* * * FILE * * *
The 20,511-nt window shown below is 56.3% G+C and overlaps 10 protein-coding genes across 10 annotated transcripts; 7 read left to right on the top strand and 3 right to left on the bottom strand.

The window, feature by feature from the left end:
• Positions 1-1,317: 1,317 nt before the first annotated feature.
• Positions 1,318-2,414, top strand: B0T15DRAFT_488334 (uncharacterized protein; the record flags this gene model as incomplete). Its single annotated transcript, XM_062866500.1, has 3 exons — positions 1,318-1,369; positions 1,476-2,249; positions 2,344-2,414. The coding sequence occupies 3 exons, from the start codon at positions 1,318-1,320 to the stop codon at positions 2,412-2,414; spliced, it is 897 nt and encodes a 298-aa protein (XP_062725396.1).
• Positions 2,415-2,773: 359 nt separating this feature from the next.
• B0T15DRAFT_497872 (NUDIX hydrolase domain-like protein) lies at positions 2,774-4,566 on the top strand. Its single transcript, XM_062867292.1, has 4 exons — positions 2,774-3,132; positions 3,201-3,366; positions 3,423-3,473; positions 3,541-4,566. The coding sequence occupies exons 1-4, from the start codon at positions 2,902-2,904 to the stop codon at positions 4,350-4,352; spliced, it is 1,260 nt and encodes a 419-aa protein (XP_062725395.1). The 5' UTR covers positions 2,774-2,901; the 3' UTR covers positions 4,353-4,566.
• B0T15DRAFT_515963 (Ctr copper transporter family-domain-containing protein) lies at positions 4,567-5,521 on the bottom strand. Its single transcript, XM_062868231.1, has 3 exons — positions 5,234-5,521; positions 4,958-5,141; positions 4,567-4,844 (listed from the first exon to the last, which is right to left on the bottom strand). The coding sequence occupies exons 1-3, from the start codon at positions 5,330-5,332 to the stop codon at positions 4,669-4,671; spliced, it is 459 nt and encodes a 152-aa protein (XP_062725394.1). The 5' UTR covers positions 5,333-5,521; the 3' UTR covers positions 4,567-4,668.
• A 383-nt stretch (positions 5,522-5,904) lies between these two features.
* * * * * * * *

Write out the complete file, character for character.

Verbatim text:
The 20,511-nt window shown below is 56.3% G+C and overlaps 10 protein-coding genes across 10 annotated transcripts; 7 read left to right on the top strand and 3 right to left on the bottom strand.

The window, feature by feature from the left end:
• Positions 1-1,317: 1,317 nt before the first annotated feature.
• Positions 1,318-2,414, top strand: B0T15DRAFT_488334 (uncharacterized protein; the record flags this gene model as incomplete). Its single annotated transcript, XM_062866500.1, has 3 exons — positions 1,318-1,369; positions 1,476-2,249; positions 2,344-2,414. The coding sequence occupies 3 exons, from the start codon at positions 1,318-1,320 to the stop codon at positions 2,412-2,414; spliced, it is 897 nt and encodes a 298-aa protein (XP_062725396.1).
• Positions 2,415-2,773: 359 nt separating this feature from the next.
• B0T15DRAFT_497872 (NUDIX hydrolase domain-like protein) lies at positions 2,774-4,566 on the top strand. Its single transcript, XM_062867292.1, has 4 exons — positions 2,774-3,132; positions 3,201-3,366; positions 3,423-3,473; positions 3,541-4,566. The coding sequence occupies exons 1-4, from the start codon at positions 2,902-2,904 to the stop codon at positions 4,350-4,352; spliced, it is 1,260 nt and encodes a 419-aa protein (XP_062725395.1). The 5' UTR covers positions 2,774-2,901; the 3' UTR covers positions 4,353-4,566.
• B0T15DRAFT_515963 (Ctr copper transporter family-domain-containing protein) lies at positions 4,567-5,521 on the bottom strand. Its single transcript, XM_062868231.1, has 3 exons — positions 5,234-5,521; positions 4,958-5,141; positions 4,567-4,844 (listed from the first exon to the last, which is right to left on the bottom strand). The coding sequence occupies exons 1-3, from the start codon at positions 5,330-5,332 to the stop codon at positions 4,669-4,671; spliced, it is 459 nt and encodes a 152-aa protein (XP_062725394.1). The 5' UTR covers positions 5,333-5,521; the 3' UTR covers positions 4,567-4,668.
• A 383-nt stretch (positions 5,522-5,904) lies between these two features.